• Monday 26th August 2019

If Wishes Were Horses

  • Published on: July 2, 2019

  • The plethora of public speeches apart, government speaks most accurately to its people through its annual fiscal policy. Our government in the last budget has told us that it intends to consume seventy percent of its budgetary outlay on itself for administrative purposes. Of the remaining thirty percent left for ‘development’, common conclusion is that’s some fifty percent of the development outlay fails audit which means it is misspent. That leaves us fifteen percent of the total budget outlay for development. Of this fifteen percent, common knowledge has it that some fifty percent fails to be spent on time. This leaves us seven percent of the actual amount budgeted for development. The private sector has virtually been denied its contribution to development since government intends to dip into borrowing to enable the seventy percent allotted for administrative expenses and is tight on private sector lending in the absence of surplus these days. Clearly then, the budget outlay denies government the adequate expenses for growth. But it has targeted its growth. This leaves us asking from whence the funds will emanate to invest in growth. And, then, we cannot but look outside the country for funds to fuel growth in Nepal. This is how we must conclude that government is telling the world that they are here to serve the donor’s purpose in Nepal in order to attract their funds into Nepal. The problem though is that international funding sources are increasingly competitive in Nepal since the donors are at odds in competition in the country with their interests here being at variance. Two conclusions must be derived from this. One is that government is risking conflagration in Nepal at the donors’ behest. Two is that government is telling the world that its service to them depends on the extent of development support they provide as donors.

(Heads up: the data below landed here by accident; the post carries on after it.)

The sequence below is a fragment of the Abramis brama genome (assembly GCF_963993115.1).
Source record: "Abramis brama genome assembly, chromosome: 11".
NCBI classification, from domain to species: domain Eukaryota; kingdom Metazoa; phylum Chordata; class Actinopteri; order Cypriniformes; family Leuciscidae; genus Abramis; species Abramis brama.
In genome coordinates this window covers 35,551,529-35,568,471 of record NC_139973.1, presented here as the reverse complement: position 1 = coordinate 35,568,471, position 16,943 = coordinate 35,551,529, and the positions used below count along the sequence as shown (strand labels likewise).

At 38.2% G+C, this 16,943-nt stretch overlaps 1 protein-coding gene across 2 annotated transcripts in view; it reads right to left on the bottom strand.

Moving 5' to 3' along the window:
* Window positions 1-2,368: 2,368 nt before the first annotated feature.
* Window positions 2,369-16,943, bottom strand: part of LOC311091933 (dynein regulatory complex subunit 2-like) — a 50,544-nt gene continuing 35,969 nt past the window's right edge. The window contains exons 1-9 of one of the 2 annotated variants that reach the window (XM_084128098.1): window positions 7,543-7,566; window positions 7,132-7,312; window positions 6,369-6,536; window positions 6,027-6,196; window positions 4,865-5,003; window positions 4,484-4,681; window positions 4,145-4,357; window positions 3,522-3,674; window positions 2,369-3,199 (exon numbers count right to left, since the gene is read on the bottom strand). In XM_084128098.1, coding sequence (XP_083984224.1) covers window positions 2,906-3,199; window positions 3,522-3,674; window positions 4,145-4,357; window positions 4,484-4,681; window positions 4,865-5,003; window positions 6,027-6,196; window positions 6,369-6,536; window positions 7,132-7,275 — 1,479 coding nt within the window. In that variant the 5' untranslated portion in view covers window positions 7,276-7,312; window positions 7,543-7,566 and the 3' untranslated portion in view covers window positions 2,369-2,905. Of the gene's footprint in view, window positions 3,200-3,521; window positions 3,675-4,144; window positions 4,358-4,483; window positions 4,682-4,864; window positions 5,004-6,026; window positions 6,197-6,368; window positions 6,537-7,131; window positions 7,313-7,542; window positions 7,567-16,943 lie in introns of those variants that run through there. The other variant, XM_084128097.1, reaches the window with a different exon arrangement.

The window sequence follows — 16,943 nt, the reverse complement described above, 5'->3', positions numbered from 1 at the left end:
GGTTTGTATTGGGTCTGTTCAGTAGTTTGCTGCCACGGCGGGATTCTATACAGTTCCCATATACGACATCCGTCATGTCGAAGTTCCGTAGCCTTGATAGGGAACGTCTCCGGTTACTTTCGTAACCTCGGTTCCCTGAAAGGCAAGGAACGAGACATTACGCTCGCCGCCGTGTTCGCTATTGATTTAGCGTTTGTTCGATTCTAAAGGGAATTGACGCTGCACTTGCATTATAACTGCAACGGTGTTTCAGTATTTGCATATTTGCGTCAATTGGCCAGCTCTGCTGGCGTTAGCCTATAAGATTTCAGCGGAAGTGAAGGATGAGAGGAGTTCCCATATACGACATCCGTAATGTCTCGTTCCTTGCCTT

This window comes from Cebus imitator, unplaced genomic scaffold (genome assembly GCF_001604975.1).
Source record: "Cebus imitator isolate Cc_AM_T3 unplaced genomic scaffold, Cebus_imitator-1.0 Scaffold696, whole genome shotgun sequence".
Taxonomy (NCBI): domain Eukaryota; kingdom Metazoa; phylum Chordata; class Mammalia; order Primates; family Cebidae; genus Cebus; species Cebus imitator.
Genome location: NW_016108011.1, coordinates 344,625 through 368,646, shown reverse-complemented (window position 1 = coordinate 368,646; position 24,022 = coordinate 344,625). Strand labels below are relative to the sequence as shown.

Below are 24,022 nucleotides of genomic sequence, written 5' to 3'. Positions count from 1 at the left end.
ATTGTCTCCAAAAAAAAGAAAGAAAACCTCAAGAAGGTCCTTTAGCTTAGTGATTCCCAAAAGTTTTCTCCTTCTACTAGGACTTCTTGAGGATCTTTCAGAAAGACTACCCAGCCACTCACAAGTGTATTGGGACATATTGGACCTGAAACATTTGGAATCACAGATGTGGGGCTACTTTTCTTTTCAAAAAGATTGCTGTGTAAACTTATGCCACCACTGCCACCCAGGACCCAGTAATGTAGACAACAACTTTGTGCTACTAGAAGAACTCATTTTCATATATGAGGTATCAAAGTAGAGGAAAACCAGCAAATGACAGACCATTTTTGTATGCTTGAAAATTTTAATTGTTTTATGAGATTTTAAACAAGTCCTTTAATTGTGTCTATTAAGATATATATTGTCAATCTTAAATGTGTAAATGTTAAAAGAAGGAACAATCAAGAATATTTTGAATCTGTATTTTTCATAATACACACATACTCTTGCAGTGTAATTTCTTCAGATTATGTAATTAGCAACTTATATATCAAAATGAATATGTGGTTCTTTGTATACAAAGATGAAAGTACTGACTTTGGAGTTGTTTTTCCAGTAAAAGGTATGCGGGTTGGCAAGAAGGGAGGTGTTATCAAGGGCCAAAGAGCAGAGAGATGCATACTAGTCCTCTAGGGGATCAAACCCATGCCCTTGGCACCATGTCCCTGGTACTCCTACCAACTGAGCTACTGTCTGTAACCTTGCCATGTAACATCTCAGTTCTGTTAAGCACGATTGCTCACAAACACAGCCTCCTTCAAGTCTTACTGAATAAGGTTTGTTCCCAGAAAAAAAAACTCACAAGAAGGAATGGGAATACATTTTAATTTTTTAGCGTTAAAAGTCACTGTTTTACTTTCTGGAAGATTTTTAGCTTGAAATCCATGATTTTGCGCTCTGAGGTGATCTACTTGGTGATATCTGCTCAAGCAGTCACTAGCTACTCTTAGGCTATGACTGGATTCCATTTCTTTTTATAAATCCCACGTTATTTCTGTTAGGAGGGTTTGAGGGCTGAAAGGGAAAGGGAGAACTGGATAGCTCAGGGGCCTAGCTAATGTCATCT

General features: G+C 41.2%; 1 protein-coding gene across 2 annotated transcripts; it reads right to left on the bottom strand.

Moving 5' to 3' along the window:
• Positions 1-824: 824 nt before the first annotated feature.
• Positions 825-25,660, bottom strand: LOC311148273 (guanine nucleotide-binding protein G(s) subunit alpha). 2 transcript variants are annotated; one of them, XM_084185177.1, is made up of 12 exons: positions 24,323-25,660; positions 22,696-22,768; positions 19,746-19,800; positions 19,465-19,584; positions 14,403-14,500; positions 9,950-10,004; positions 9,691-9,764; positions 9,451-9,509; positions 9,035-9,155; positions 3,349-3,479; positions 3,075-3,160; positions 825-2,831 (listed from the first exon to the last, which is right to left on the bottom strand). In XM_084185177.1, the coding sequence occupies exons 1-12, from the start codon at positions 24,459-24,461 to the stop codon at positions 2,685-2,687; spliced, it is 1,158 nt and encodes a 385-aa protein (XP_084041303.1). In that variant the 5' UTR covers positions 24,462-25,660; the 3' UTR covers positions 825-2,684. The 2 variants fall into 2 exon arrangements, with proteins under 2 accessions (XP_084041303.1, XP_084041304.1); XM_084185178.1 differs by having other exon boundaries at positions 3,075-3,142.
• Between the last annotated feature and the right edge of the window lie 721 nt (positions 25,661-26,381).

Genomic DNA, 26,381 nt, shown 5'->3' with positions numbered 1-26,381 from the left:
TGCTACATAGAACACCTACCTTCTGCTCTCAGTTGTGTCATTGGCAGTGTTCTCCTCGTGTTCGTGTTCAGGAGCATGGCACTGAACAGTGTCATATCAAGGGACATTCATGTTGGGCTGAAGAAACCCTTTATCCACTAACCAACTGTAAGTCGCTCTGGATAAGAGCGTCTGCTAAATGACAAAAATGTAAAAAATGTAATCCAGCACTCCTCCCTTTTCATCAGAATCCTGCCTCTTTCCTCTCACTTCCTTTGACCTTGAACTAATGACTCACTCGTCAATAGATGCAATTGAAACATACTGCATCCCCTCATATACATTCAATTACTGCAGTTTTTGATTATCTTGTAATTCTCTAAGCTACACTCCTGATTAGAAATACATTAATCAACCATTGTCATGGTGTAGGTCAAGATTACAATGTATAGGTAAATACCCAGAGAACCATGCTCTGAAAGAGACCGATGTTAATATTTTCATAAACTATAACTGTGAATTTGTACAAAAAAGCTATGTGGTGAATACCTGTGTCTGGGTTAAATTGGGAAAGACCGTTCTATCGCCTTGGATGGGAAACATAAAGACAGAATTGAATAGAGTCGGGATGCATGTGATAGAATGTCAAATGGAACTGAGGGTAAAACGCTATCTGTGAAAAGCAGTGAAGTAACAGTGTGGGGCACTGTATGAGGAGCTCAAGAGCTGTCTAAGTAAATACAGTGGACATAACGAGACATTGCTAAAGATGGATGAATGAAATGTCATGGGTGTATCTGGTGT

Conflagration at external behest is a trend no longer unreal in the Nepali context. This makes the search for alternatives to the current scheme of things a reasonable exercise. This search is reaching proportions tantamount to obsession going by the volumes of wise interviews in the public and social media these days. Search analyses see the K.P. Oli government failing through splits in its strange alliance and shaky groupism. They even see possibilities of Oli dissolving parliament despite his two thirds majority. These are strange discussions considering that both Oli and his allies are aware of the possible consequences of such seemingly suicidal ventures. On the other hand others see new alignments on the streets with the parliamentary opposition vacating parliament in order to lead the streets. But, again these phenomena seem too remote since the opposition is in parliament as option to donors and the complaint has been that they are actual partners to government in sharing the spoils of the current budgetary excess. There is another section which is targeting their emergence among the public as the public choice in forthcoming elections in lieu of the government excess. This section fails to recognize that the excess is systemic and they will only emerge as yet another partner. There is yet another section that recognizes that the option is systemic. It is not surprising therefore that a forward block is emerging asking that endemic problems be resolved through more constitutional tampering—directly elected president or prime minister, more federalism and the likes. There is another ‘backward and reactionary’ thought gaining ground that the fault is a constitution that leaves the politician more sacrosanct than the competition. These are thoughts being voiced, of course. One awaits what translates the thoughts on the streets and how.


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